By Michelle Graff

When Brad Brooks-Rubin, the special advisor on conflict diamonds to the U.S. State Department, spoke about how the United States would remain vigilant on monitoring conflict diamonds even if the Kimberley Process (KP) fell apart, I thought he was speaking theoretically.

Looking back on that panel discussion now, I am beginning to think he was speaking prophetically.

Just a couple of weeks removed from the discussion, which was held during the Las Vegas shows, the industry finds itself in a very familiar place. Yet another scheduled KP meeting has ended without being able to come to a consensus on the issue of rough exports from the Marange region of Zimbabwe.

According to sources close to the negotiations, the United States, Canada, Australia, Israel and the Europe Union lined up on one side of the debate. They wouldn’t agree to the Marange deal unless it included some kind of mechanism for supervising exports from an area once (and still perhaps) riddled with human rights abuses and rampant diamond smuggling.

“This was the major stumbling block,” the source said.

On the other side of the debate, Zimbabwe, backed by nations including South Africa, equates constant monitoring of rough exports from Marange with colonialism and wants no part of it. (Interestingly, Russia, along with China and India--two countries consistently mentioned as having a keen interest in the Marange goods--reportedly did not take sides at the intersessional.)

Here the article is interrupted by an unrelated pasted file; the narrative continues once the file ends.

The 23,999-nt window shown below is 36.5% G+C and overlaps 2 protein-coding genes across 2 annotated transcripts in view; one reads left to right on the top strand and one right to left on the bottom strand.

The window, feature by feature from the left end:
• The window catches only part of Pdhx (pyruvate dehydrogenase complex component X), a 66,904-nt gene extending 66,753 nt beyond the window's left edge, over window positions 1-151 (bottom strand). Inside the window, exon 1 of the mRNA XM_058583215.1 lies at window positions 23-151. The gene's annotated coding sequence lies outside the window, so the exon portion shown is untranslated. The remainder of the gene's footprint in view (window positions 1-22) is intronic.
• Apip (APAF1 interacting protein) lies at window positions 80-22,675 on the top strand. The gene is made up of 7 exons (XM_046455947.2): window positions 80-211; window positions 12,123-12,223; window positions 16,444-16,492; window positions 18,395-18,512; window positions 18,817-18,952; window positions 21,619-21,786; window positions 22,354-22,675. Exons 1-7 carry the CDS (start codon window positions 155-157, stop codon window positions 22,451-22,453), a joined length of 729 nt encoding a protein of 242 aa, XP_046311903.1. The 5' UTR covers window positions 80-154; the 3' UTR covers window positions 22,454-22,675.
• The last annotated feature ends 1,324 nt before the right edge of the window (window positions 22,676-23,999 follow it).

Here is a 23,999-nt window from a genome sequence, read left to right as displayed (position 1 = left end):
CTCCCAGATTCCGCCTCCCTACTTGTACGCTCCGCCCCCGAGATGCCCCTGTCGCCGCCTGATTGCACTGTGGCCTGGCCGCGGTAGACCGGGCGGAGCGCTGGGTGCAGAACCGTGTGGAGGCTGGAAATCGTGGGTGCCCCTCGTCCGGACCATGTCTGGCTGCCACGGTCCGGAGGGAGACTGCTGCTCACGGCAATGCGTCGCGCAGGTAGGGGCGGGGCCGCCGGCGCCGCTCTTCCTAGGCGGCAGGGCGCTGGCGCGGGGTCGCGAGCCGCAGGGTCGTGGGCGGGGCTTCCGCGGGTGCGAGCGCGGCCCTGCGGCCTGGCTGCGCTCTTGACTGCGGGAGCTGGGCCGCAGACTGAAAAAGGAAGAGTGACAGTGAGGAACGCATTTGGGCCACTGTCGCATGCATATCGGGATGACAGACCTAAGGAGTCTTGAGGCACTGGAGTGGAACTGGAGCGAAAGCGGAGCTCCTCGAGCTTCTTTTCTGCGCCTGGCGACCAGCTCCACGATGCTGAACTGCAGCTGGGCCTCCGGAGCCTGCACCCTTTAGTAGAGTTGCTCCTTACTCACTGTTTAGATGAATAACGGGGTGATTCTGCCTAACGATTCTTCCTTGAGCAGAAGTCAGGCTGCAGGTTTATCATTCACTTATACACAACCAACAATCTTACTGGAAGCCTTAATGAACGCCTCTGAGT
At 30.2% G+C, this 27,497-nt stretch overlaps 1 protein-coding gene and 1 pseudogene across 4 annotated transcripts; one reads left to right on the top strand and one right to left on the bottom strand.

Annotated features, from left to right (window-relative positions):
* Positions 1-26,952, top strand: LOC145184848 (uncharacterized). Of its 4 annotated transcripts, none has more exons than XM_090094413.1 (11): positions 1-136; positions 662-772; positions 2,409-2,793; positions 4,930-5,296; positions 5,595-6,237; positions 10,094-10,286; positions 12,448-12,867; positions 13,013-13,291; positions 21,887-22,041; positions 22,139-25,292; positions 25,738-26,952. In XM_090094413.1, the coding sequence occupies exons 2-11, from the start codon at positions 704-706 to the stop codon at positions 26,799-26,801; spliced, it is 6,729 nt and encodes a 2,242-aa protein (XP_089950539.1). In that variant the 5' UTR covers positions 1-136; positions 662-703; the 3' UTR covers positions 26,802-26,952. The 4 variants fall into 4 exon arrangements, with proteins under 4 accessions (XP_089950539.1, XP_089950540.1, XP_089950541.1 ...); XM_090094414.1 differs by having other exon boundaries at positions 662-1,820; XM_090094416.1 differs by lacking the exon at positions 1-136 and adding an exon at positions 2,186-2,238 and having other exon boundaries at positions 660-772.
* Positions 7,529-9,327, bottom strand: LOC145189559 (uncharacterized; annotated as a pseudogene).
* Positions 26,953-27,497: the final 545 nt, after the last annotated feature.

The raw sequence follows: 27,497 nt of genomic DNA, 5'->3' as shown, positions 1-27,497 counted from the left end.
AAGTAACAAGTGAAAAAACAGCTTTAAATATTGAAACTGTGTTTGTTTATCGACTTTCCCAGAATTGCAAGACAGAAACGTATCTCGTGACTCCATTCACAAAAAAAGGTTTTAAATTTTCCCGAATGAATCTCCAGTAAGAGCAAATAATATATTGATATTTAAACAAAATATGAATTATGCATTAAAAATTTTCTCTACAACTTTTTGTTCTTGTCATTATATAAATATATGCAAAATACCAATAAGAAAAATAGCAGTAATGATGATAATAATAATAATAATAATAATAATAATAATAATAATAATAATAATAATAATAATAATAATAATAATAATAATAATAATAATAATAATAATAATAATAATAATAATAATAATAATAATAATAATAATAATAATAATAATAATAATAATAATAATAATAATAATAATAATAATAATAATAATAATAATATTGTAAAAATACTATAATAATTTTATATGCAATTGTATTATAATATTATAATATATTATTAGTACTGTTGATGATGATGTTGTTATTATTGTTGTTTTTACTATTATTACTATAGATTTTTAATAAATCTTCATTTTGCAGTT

And that’s how the deal ends, at 2 p.m. in the afternoon on Thursday afternoon. Officials from the DRC, which hosted the intersessional as current chair of the KP, came in and said time was up, the meeting was over.

No resolution was reached, again. So where does this leave the industry? It’s not an easy question to answer.

Both Jewelers of America and the World Diamond Council (WDC) have said publicly that goods from Marange shouldn’t be traded as the KP officially remains at an impasse. WDC President Eli Izhakoff stressed in a statement that the meeting didn’t end with “any parties slamming the door on the KP.” Efforts are ongoing (and seemingly never-ending at this point) to arrive at a consensus.

In the meantime, certain parties in the industry seem to be busy making other plans, regardless of whether the KP makes it or not.

Rewinding to the KP panel discussion held in Las Vegas, Brooks-Rubin mentioned the possibility that in the United States, the Dodd-Frank Wall Street Reform and Consumer Protection Act, which already contains a section addressing “conflict” minerals, could be expanded to address the issue of conflict diamonds.

He also said that “if the KP falls apart” the U.S. government would remain vigilant about conflict diamonds. “Congress won’t simply repeal the Clean Diamond Trade Act and say, ‘That was a nice experiment. Let’s go back to the way things were,’” he said.

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